Keen eyed readers of this part of the DCMS blog may recall that, this time last year, I marked International Women’s Day with a blog about how women’s lives were changed by their role in the First World War. The emphasis I chose 12 months ago was to look at women’s overall position in society and the way in which attitudes and aspirations were never the same again after that war.
This time, though, I’d like briefly to look at just one woman and show how her intelligence, determination and heroism made a huge contribution to the outcome of the war, and saved many hundred of lives as she did so. Then, as now, gallantry was not entirely a male preserve.
Most of us know the story of Edith Cavell, her bravery and the grim circumstances of her death before a firing squad, but she was by no means the only woman we should remember from that time. French-born Louise de Bettignies was another. A spy for Britain, she sent vital information about German troop movements back to London, a role that led to her being described by the Germans subsequently as ‘worth an entire army division.’
There was a fascinating programme about her, and other intelligence workers, recently on BBC Four. In many ways she had the perfect CV for the role: highly educated, multi-lingual and a passionate desire to avenge the damage done to Lille, her nearest home town, which had been invaded and devastated by the Germans in October 1904.
Working under the code name ‘Alice Dubois’, she developed a group of informers – the ‘Alice Network,’ as it came to be known – whose intelligence became so valuable that, in time, it meant that German military units had to be more or less continuously on the move in order to avoid becoming sitting targets.
As well as providing information to the British Intelligence Service, who dubbed her the ‘Queen of Spies,’ she also smuggled men to England and prepared a grid map of the region around Lille to indicate German troop movements precisely for the British commanders. When the German army installed a new battery of artillery, and even carefully camouflaged it, this position was bombed by the RAF within eight days.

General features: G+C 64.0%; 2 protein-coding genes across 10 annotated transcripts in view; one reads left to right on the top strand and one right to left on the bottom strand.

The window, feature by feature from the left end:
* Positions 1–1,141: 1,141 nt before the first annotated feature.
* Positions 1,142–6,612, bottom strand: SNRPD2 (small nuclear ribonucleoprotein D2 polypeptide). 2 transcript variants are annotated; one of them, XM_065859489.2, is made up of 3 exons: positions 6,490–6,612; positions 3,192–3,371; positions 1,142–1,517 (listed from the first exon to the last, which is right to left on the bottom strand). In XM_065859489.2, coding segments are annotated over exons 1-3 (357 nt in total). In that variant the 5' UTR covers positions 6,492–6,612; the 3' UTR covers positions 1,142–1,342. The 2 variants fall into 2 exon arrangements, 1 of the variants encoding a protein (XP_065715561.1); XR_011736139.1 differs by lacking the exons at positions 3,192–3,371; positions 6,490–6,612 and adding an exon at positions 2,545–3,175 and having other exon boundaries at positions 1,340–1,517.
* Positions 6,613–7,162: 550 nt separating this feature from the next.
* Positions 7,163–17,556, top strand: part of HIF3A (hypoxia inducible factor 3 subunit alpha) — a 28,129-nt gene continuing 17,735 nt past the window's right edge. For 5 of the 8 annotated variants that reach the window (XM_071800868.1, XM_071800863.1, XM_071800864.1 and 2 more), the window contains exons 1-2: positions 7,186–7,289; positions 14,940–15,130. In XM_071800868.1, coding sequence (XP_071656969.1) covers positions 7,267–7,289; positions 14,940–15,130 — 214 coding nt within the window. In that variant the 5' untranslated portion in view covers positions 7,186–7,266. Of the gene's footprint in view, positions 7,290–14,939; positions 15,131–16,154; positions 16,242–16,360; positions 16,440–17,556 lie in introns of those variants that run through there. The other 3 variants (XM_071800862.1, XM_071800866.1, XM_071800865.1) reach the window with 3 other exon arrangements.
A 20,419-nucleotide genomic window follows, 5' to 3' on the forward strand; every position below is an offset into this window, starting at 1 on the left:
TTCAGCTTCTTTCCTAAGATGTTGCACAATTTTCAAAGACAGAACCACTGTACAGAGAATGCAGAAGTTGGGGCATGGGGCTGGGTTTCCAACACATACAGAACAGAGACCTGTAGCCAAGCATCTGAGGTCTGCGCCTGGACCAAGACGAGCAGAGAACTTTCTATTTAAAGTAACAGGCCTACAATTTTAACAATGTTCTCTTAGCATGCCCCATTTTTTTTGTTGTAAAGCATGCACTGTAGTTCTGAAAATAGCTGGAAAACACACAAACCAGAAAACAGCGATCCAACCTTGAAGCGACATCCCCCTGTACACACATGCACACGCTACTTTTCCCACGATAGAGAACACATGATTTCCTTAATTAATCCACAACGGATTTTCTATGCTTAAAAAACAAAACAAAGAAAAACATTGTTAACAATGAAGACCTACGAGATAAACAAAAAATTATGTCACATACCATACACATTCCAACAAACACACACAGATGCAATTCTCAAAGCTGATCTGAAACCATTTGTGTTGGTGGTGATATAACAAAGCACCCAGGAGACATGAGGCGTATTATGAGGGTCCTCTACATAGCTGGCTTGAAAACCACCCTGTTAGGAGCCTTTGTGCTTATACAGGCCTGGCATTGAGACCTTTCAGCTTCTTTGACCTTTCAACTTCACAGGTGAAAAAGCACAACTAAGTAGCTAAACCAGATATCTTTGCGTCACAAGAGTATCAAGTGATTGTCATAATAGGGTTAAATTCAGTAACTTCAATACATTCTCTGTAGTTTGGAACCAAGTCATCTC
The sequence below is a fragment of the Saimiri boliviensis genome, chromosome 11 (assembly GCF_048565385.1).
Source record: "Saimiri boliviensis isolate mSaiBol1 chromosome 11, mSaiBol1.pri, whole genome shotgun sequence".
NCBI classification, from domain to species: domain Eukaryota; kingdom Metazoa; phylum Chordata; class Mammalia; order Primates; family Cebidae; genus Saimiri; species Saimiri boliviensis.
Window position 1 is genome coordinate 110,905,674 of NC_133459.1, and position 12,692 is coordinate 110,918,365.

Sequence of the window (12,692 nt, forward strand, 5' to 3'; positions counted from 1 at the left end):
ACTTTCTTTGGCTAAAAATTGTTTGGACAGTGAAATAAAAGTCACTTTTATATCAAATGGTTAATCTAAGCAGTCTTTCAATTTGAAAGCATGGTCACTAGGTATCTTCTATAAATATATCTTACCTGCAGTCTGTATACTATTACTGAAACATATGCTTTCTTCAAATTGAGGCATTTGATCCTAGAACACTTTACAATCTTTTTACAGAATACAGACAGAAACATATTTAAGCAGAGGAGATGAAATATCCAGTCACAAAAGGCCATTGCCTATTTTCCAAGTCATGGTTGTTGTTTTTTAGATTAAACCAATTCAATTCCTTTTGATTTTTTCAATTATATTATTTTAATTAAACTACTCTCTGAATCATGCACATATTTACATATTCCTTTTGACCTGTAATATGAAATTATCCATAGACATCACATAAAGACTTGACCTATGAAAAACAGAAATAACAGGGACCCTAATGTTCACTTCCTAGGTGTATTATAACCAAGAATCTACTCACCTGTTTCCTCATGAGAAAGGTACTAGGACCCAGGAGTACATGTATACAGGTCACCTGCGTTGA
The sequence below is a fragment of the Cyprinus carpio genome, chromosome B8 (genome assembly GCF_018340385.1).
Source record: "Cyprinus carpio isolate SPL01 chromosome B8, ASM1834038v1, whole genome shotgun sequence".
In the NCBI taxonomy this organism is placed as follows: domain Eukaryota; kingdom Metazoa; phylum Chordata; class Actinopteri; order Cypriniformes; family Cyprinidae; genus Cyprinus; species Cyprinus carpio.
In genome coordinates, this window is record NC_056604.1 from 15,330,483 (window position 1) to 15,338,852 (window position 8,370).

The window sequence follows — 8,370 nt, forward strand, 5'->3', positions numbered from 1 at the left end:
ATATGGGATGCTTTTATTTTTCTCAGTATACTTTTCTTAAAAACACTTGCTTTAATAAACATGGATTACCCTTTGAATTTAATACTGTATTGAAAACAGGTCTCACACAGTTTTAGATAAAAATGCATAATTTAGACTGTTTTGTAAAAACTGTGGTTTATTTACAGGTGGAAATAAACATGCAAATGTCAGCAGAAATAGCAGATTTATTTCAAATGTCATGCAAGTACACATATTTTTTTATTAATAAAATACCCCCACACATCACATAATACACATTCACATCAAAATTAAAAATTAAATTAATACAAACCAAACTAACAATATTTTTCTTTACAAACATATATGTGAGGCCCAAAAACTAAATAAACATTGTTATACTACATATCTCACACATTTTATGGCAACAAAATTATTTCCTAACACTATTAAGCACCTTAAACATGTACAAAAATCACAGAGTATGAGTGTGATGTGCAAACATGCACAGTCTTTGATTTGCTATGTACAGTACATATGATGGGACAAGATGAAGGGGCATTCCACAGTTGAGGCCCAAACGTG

Kaiser’s Secret Visit
She was even able to pass on the date and time of passage of the imperial train carrying the Kaiser on a secret visit to the front at Lille, allowing two British aircraft to bomb the train although, disappointingly, they missed the target.
And this is not the only example of her best intentions being thwarted by those she passed information to: her intelligence, that a huge German attack on Verdun was planned for early 1916, got as far as the French generals, but they did not believe her.
Croix de Guerre
Like Edith Cavell, she too was finally caught and arrested by the Germans on 20 October 1915, and sentenced to death on 16 March 1916 in Brussels. Her sentence was reduced to forced labor for life. In the end, though, she died on 27 September 1918 in St. Mary’s Hospital in Cologne.
In time her body was repatriated and on 16 March 1920 a funeral was held in Lille. She had been awarded The Croix de Guerre in 1916 and the Légion d’Honneur in 1918 before news of her death was known in France. Here in Britain she was awarded “The British War Medal” and an OBE a while after her death.
I’m pleased to be able to tell her story, however briefly, for International Women’s Day. The role of women in that terrible era is sometimes overlooked, but the Centenary, thank goodness, gives us a chance to start putting that right.